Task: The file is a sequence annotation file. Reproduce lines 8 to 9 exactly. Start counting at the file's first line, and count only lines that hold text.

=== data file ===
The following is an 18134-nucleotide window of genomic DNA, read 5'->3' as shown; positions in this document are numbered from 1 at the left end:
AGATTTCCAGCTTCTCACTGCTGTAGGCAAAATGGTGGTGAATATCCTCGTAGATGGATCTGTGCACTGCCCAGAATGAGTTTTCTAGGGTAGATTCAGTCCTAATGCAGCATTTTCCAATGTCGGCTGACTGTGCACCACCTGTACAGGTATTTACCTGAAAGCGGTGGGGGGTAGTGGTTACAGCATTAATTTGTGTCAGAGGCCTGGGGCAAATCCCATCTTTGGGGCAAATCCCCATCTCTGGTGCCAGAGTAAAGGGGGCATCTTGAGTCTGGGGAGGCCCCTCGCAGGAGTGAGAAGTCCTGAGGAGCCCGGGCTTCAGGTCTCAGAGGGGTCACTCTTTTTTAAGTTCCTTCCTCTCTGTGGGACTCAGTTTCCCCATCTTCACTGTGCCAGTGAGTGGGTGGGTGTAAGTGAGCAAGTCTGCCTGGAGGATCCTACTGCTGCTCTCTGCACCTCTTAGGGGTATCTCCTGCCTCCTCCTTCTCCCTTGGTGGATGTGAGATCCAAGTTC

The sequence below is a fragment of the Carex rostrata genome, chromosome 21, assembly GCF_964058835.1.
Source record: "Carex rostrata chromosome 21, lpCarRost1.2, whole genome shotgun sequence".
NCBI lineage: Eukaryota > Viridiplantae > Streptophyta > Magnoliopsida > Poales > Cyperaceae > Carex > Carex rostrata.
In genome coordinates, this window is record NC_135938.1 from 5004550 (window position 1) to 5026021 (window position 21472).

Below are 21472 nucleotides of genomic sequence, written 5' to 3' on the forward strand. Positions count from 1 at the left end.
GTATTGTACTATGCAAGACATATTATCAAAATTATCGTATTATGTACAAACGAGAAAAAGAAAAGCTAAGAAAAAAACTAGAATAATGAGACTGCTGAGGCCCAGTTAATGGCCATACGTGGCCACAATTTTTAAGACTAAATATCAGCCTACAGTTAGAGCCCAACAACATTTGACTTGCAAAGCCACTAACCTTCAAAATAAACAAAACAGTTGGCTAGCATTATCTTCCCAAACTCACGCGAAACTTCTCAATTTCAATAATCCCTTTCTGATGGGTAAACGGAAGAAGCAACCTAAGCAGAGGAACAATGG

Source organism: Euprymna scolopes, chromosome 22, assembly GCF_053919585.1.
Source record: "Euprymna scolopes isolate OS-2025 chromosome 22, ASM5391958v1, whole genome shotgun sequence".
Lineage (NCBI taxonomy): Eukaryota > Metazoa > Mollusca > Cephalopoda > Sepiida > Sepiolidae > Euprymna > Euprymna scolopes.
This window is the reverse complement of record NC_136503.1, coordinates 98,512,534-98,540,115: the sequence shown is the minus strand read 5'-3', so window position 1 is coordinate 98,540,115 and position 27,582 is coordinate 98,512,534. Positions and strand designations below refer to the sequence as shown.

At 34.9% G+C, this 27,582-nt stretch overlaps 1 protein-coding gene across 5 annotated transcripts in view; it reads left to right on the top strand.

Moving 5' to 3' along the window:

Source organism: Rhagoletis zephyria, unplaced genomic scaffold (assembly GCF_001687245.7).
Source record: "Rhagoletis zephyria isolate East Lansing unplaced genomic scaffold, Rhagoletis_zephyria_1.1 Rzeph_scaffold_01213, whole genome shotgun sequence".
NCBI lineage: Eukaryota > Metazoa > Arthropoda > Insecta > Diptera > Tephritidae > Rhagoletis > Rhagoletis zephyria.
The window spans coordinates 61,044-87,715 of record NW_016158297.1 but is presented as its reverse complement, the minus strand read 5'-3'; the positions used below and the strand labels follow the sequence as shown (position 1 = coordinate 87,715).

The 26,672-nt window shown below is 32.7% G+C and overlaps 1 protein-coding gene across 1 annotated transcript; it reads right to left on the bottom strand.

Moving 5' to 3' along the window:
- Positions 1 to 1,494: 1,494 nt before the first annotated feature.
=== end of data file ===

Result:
GTATTGTACTATGCAAGACATATTATCAAAATTATCGTATTATGTACAAACGAGAAAAAGAAAAGCTAAGAAAAAAACTAGAATAATGAGACTGCTGAGGCCCAGTTAATGGCCATACGTGGCCACAATTTTTAAGACTAAATATCAGCCTACAGTTAGAGCCCAACAACATTTGACTTGCAAAGCCACTAACCTTCAAAATAAACAAAACAGTTGGCTAGCATTATCTTCCCAAACTCACGCGAAACTTCTCAATTTCAATAATCCCTTTCTGATGGGTAAACGGAAGAAGCAACCTAAGCAGAGGAACAATGG

Source organism: Euprymna scolopes, chromosome 22, assembly GCF_053919585.1.